Shiloh Art, 11.6

From new painter Alicia Alexander:

Alicia Alexander
acrylic on canvas

Our second week on talking about Noah, we revealed a new focus, that should have been obvious–God.  The first week, we saw God using water for destruction, as a justice to a sinful world.  Now we see water as cleansing, as hopeful, as a means for reflecting His great bow in the sky.  It was not only for us he sent the rainbow, but for Himself, to remind Himself of His promise to never again flood the world as He did so long ago.  Not for us did He even make the promise.  He knew we would remiss back into a world of sin not five minutes after His preserved creations stepped back onto dry land.  Not for Noah did He command him to build the ark.  He was certainly not perfect, or savior, or almighty . . . but simply one of God’s instruments.  When waves come crashing, remember God has promised–He will not destroy those who are His.  The dove leads us out into dry land; into hope, redemption, and the most beautiful, ridiculous, undeserved, complete, unconditional love there is.

by Drew Young

Shiloh Art, 10.30

The workings of Monica Longoria:

Monica Longoria
acrylic on canvas

The classic story of Noah: world gets violent, God gets angry, God has compassion, Noah builds ark, God floods earth, flood washes away, Noah and crew live it up on dry land.  Its interesting the role that water plays in this story, as that of the antagonist in a sense.  We want water to be peaceful, calm, refreshing, life-giving; and here God goes and uses it to destroy (almost) all life on earth.  Our righteous selves can see this as injust–what is a loving God doing destroying His creation?  But what else would we have Him do?  Our God is not unjust, and does not tolerate sin.  His judgments and actions are right, and He has right to anything in His creation.  The ark serves as a symbol of hope and mercy in the midst of the waters, showing both the justice and love of our God working side-by-side.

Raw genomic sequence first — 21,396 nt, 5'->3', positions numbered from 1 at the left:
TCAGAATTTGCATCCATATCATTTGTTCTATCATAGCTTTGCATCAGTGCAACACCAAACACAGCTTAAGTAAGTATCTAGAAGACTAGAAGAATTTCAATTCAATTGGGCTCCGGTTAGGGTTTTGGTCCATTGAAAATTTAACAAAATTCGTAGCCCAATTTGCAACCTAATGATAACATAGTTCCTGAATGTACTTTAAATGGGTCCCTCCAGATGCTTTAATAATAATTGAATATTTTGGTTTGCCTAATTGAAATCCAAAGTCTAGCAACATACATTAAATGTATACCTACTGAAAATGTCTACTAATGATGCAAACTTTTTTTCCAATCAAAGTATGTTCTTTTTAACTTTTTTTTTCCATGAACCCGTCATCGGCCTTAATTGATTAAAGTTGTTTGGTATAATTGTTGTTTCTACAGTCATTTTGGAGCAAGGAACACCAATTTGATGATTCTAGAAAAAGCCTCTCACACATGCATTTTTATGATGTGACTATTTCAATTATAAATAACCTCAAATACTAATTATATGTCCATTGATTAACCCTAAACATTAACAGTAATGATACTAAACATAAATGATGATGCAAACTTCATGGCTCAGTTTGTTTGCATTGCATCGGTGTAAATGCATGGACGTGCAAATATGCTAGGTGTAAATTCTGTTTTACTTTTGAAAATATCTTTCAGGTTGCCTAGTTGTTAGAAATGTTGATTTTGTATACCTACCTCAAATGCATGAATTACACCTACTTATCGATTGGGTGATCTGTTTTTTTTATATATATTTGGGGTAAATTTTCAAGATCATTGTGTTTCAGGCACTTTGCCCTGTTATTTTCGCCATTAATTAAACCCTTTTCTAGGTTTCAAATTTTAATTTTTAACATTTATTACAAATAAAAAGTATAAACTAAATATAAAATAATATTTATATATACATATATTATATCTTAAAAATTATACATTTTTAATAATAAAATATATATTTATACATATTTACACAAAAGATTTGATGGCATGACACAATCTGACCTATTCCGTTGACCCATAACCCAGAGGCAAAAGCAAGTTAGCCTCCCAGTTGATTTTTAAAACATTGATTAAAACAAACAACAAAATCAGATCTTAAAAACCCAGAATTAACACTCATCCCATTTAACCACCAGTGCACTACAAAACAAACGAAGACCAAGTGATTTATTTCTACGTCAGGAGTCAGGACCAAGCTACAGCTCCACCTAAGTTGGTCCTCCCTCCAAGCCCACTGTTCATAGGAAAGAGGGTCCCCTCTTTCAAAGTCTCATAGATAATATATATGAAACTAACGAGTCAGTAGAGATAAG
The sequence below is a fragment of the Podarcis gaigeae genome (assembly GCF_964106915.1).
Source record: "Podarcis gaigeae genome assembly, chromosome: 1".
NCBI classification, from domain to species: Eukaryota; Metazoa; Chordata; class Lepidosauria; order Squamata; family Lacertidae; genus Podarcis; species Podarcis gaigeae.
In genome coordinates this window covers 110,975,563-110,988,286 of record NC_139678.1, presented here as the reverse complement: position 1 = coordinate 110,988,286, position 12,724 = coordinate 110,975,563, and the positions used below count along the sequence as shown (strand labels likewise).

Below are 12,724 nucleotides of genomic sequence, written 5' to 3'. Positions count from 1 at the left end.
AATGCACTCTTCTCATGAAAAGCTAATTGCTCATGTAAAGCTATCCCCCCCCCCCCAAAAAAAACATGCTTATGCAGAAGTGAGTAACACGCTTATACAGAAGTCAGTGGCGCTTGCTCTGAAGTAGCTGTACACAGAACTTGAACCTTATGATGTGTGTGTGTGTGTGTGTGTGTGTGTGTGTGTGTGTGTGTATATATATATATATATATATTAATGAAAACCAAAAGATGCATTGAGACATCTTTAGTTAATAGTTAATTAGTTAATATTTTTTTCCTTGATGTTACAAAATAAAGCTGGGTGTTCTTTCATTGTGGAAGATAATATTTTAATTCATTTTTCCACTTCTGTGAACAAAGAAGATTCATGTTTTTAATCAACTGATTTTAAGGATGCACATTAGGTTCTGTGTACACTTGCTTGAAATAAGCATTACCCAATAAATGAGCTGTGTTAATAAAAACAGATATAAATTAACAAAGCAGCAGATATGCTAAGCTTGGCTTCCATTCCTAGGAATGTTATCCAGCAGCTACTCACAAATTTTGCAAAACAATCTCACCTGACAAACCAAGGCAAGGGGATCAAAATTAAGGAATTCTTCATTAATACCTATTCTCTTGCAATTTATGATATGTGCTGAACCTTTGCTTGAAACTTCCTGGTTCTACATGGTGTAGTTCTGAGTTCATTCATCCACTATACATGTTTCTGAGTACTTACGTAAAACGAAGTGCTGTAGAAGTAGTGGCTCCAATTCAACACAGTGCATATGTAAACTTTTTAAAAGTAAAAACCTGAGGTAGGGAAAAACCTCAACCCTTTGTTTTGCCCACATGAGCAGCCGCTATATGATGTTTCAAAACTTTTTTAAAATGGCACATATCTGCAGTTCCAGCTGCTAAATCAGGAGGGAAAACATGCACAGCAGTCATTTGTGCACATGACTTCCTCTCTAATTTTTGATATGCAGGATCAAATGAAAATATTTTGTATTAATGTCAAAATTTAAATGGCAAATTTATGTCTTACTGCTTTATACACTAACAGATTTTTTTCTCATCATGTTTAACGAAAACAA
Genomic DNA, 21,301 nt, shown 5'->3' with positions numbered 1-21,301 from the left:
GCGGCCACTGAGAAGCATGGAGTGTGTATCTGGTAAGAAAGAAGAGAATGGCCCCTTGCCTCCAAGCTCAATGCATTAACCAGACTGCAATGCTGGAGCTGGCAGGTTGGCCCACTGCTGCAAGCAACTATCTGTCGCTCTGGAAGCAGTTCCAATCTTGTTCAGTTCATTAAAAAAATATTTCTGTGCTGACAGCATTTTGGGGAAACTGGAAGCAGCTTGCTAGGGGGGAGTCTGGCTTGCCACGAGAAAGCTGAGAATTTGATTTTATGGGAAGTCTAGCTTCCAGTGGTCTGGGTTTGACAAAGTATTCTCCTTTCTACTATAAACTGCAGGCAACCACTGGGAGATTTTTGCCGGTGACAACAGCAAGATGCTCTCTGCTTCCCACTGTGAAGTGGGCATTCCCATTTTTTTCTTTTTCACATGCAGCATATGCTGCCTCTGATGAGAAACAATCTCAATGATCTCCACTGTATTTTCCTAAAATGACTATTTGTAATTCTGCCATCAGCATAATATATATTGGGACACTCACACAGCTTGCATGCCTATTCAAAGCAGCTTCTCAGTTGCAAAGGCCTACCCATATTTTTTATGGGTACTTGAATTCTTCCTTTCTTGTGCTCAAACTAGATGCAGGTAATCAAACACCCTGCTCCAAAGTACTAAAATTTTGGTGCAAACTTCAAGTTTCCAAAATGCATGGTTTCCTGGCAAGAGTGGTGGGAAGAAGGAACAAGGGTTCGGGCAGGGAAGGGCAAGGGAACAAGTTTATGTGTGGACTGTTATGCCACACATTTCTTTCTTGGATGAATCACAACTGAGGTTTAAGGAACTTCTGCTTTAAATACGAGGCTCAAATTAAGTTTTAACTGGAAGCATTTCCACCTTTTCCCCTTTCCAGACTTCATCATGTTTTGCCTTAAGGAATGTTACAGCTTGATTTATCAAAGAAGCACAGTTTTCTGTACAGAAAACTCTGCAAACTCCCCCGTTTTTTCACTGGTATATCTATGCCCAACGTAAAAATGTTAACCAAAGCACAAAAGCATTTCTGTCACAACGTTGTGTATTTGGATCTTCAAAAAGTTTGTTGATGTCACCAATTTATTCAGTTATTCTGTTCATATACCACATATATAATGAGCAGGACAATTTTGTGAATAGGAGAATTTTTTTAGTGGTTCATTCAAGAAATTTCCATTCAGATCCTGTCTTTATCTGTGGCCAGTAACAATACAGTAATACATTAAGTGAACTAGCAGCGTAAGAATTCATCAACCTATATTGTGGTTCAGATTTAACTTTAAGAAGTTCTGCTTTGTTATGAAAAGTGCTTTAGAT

by Stephanie Guckenberger

God Stories: New Beginnings

We were created to share our lives and tell our stories. UM puts on an event each semester just for this. God stories gives 6-8 students the opportunity to share a story in which God has taught them something through. Tonights theme was New Beginnings.